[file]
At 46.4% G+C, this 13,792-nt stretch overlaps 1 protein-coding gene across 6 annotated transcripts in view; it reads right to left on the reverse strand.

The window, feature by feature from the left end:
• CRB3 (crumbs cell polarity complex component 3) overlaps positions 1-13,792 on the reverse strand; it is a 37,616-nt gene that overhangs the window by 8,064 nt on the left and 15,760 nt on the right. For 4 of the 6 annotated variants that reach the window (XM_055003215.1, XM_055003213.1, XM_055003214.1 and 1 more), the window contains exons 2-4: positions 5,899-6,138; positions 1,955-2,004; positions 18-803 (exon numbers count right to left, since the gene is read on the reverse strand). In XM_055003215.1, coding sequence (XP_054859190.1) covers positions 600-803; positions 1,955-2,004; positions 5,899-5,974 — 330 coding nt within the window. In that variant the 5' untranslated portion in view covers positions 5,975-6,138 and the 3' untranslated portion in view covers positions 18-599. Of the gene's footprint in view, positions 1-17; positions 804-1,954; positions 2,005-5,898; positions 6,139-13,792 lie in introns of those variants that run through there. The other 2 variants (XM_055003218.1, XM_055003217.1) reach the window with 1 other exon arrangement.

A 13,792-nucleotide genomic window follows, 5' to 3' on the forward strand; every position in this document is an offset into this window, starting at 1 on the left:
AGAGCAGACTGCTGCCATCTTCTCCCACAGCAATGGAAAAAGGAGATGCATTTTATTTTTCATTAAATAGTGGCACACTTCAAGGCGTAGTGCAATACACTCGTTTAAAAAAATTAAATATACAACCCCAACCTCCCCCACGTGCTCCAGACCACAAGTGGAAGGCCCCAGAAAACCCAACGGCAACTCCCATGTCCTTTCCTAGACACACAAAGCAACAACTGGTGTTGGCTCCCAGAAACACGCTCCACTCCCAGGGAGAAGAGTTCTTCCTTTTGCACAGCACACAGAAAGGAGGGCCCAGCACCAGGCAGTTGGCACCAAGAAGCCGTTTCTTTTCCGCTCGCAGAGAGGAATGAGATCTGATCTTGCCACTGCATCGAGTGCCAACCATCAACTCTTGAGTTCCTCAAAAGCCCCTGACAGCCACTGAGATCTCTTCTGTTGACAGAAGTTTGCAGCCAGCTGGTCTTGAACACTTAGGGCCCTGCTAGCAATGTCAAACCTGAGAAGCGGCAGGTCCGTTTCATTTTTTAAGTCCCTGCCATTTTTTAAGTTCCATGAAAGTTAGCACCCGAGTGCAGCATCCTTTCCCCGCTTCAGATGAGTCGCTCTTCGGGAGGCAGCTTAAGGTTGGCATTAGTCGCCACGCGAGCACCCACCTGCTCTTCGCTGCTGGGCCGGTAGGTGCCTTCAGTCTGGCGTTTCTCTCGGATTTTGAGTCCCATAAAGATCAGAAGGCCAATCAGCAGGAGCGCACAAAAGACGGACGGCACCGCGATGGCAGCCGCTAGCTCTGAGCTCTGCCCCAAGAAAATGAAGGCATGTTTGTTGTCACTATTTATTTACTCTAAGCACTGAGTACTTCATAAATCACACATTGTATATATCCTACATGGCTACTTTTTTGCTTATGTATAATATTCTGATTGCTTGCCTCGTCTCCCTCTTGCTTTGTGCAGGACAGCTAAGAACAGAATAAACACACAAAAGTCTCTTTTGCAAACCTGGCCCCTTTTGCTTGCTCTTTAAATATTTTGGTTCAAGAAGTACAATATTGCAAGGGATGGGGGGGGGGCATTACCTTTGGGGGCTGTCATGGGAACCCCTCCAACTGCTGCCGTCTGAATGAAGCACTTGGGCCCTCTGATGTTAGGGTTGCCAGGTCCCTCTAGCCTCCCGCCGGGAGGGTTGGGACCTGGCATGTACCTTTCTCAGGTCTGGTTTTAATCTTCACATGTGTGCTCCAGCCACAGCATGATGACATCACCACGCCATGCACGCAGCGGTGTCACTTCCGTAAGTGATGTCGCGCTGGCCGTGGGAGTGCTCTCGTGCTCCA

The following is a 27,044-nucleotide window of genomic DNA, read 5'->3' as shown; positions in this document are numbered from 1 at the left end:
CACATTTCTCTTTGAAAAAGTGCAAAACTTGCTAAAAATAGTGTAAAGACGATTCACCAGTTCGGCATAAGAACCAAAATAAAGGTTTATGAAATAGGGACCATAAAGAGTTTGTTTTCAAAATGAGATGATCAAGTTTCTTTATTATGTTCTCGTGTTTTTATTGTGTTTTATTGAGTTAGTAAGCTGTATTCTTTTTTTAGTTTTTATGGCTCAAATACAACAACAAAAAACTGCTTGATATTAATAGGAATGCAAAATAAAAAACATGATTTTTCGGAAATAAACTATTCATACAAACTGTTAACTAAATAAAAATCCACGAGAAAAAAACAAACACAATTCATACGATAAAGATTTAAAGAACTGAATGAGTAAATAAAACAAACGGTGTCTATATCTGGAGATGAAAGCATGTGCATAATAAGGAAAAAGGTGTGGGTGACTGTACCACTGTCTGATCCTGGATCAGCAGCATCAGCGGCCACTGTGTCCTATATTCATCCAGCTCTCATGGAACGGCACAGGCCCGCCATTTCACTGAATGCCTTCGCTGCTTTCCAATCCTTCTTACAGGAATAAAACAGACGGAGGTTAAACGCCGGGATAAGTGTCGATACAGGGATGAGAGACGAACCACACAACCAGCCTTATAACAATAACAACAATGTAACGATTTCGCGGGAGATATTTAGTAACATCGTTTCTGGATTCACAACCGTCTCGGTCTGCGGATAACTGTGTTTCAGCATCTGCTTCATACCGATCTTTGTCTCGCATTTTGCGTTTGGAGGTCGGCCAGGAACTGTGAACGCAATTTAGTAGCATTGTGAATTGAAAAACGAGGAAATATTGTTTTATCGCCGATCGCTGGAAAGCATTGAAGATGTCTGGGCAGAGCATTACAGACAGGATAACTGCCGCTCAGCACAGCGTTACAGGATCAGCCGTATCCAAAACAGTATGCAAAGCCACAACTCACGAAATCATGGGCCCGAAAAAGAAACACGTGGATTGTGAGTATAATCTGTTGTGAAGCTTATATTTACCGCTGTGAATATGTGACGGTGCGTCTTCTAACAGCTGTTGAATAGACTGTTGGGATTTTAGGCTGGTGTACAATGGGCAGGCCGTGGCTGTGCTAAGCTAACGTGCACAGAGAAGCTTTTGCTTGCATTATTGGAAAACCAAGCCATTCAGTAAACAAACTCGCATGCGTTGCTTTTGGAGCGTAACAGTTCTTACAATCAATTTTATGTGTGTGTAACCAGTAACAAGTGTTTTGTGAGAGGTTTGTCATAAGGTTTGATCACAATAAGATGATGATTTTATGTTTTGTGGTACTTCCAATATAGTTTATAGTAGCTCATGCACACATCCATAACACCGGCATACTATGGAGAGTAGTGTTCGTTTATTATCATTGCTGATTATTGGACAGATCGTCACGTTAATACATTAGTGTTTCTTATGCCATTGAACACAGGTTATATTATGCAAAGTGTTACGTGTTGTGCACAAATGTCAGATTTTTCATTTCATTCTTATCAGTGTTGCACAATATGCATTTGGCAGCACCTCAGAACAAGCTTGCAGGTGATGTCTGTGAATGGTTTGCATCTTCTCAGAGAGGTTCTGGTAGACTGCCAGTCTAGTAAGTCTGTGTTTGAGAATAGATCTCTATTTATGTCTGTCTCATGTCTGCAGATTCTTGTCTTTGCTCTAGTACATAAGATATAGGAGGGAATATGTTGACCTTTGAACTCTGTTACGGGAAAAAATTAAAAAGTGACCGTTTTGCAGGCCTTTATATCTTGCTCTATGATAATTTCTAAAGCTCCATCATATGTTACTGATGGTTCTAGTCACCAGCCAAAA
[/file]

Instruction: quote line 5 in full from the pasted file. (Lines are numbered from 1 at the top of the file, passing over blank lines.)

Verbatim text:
AGAGCAGACTGCTGCCATCTTCTCCCACAGCAATGGAAAAAGGAGATGCATTTTATTTTTCATTAAATAGTGGCACACTTCAAGGCGTAGTGCAATACACTCGTTTAAAAAAATTAAATATACAACCCCAACCTCCCCCACGTGCTCCAGACCACAAGTGGAAGGCCCCAGAAAACCCAACGGCAACTCCCATGTCCTTTCCTAGACACACAAAGCAACAACTGGTGTTGGCTCCCAGAAACACGCTCCACTCCCAGGGAGAAGAGTTCTTCCTTTTGCACAGCACACAGAAAGGAGGGCCCAGCACCAGGCAGTTGGCACCAAGAAGCCGTTTCTTTTCCGCTCGCAGAGAGGAATGAGATCTGATCTTGCCACTGCATCGAGTGCCAACCATCAACTCTTGAGTTCCTCAAAAGCCCCTGACAGCCACTGAGATCTCTTCTGTTGACAGAAGTTTGCAGCCAGCTGGTCTTGAACACTTAGGGCCCTGCTAGCAATGTCAAACCTGAGAAGCGGCAGGTCCGTTTCATTTTTTAAGTCCCTGCCATTTTTTAAGTTCCATGAAAGTTAGCACCCGAGTGCAGCATCCTTTCCCCGCTTCAGATGAGTCGCTCTTCGGGAGGCAGCTTAAGGTTGGCATTAGTCGCCACGCGAGCACCCACCTGCTCTTCGCTGCTGGGCCGGTAGGTGCCTTCAGTCTGGCGTTTCTCTCGGATTTTGAGTCCCATAAAGATCAGAAGGCCAATCAGCAGGAGCGCACAAAAGACGGACGGCACCGCGATGGCAGCCGCTAGCTCTGAGCTCTGCCCCAAGAAAATGAAGGCATGTTTGTTGTCACTATTTATTTACTCTAAGCACTGAGTACTTCATAAATCACACATTGTATATATCCTACATGGCTACTTTTTTGCTTATGTATAATATTCTGATTGCTTGCCTCGTCTCCCTCTTGCTTTGTGCAGGACAGCTAAGAACAGAATAAACACACAAAAGTCTCTTTTGCAAACCTGGCCCCTTTTGCTTGCTCTTTAAATATTTTGGTTCAAGAAGTACAATATTGCAAGGGATGGGGGGGGGGCATTACCTTTGGGGGCTGTCATGGGAACCCCTCCAACTGCTGCCGTCTGAATGAAGCACTTGGGCCCTCTGATGTTAGGGTTGCCAGGTCCCTCTAGCCTCCCGCCGGGAGGGTTGGGACCTGGCATGTACCTTTCTCAGGTCTGGTTTTAATCTTCACATGTGTGCTCCAGCCACAGCATGATGACATCACCACGCCATGCACGCAGCGGTGTCACTTCCGTAAGTGATGTCGCGCTGGCCGTGGGAGTGCTCTCGTGCTCCA